PORTLAND, Ore. (KOIN) — The past 12 months will be remembered as some of the most challenging in human history but they also provided a unique opportunity for countless pets in need of forever homes.
Despite being dominated by a crippling pandemic, the past year has been one of the most successful years on record for pet adoptions across the United States. Scores of people found themselves suddenly spending all their time isolated at home and often in desperate need of a companion. That longing for connection led many to seek out their local animal shelters.
A new report from Rover.com polled 1,000 people who welcomed new pets into their homes since last March. Just 13% of those surveyed said their new pandemic pet was their only animal. Of those new pet owners, 32% had adopted a cat, 53% had brought home a dog and 14% had adopted both a cat and a dog. More than half of those who had welcomed a new pet into their lives had adopted through a rescue, a nonprofit organization, or from another family.
Even amid a year marked by fear and uncertainty, many animal shelters across the country managed to continue connecting homeless pets with forever families. The Oregon Humane Society was one such shelter that doubled down and got creative.
“2020 was obviously a very challenging year for a number of reasons and here at the Oregon Humane Society we were very committed to continuing adoptions,” said Laura Klink, the communications manager at OHS. “We knew that people were really looking for that comfort in their lives and we also know that for every pet that goes home, we can help the next pet in need.”
Klink said OHS moved to an adoptions-by-appointment model in March of 2020. Instead of visiting the shelter in person, potential adopters browse the available pets online and, if they see one they like, they submit a questionnaire. An appointment can then be made to meet the pet in person and move forward from there.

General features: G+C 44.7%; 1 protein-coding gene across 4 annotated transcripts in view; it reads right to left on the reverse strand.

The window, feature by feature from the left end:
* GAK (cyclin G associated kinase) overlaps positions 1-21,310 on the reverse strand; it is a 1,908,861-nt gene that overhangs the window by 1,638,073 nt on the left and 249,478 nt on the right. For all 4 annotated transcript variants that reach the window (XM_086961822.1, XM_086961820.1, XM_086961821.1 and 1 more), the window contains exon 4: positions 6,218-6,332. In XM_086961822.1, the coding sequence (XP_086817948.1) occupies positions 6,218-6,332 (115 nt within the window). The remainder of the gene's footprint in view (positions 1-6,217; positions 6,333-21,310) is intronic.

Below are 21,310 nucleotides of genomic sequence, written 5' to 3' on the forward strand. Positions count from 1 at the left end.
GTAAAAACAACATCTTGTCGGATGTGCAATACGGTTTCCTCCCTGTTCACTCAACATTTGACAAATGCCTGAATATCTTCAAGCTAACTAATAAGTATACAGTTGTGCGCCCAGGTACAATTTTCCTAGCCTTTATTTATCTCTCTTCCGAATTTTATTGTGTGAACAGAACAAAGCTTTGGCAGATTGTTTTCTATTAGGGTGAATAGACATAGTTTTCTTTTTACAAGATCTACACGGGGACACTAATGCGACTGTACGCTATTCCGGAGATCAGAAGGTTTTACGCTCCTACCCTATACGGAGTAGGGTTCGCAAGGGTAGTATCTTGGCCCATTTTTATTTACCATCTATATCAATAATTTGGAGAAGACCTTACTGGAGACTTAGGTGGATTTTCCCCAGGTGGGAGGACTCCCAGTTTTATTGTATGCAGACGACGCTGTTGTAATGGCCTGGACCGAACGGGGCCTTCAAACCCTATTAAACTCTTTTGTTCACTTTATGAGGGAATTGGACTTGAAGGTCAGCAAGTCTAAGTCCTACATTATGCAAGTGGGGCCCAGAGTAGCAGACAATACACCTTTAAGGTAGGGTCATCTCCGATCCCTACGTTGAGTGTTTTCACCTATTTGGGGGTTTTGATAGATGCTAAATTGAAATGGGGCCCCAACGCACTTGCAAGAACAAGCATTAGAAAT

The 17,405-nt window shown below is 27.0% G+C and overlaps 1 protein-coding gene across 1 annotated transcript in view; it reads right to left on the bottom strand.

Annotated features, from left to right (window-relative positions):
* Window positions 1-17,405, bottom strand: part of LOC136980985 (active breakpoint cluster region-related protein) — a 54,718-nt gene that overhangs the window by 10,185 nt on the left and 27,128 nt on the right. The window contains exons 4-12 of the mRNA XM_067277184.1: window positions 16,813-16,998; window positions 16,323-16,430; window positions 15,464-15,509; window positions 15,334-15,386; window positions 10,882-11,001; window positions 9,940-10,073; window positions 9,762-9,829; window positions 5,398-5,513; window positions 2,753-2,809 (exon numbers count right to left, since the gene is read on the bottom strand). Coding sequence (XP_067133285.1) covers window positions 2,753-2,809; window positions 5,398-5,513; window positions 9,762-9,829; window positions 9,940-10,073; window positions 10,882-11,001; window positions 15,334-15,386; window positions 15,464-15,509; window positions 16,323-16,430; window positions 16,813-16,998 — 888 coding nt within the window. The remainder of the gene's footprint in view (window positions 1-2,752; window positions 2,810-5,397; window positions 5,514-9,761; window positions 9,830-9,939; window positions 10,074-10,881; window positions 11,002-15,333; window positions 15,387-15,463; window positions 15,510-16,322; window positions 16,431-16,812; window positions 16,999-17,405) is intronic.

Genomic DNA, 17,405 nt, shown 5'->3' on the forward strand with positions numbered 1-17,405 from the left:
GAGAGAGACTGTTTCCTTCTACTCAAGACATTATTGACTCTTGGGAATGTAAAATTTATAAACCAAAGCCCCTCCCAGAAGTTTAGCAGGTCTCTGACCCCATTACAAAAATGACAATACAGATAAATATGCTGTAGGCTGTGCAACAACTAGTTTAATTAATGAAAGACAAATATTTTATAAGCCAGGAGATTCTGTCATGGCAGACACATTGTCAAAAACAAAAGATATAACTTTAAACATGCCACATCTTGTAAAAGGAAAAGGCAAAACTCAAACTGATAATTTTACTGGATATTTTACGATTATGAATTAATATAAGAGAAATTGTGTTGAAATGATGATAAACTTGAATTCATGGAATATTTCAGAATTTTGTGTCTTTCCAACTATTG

OHS typically gets about 100,000 visitors and adopts out 11,000 pets each year, Klink said. In 2020, the shelter found homes for more than 7,000 animals. Klink said the dip was partly due to a lengthier adoption process but the number is still “really extraordinary when you think about the creativity that was involved, the extra time that it takes to keep everybody safe.”
Klink said the Oregon Humane Society has seen an increased interest in pets that require extra care and attention, both physically and behaviorally. Such issues range from senior pets with medical needs to animals who flunked out of potty training school. Klink thinks some people are willing to give higher-needs pets a second chance simply because they have more time to dedicate.
Along with accommodating adoptions during a virtual era, the OHS focused on keeping pets and people together amid tough economic times by hosting pet food banks. In the spring of 2020, the OHS distributed 65,000 pounds of pet food to shelters and food pantries across Oregon.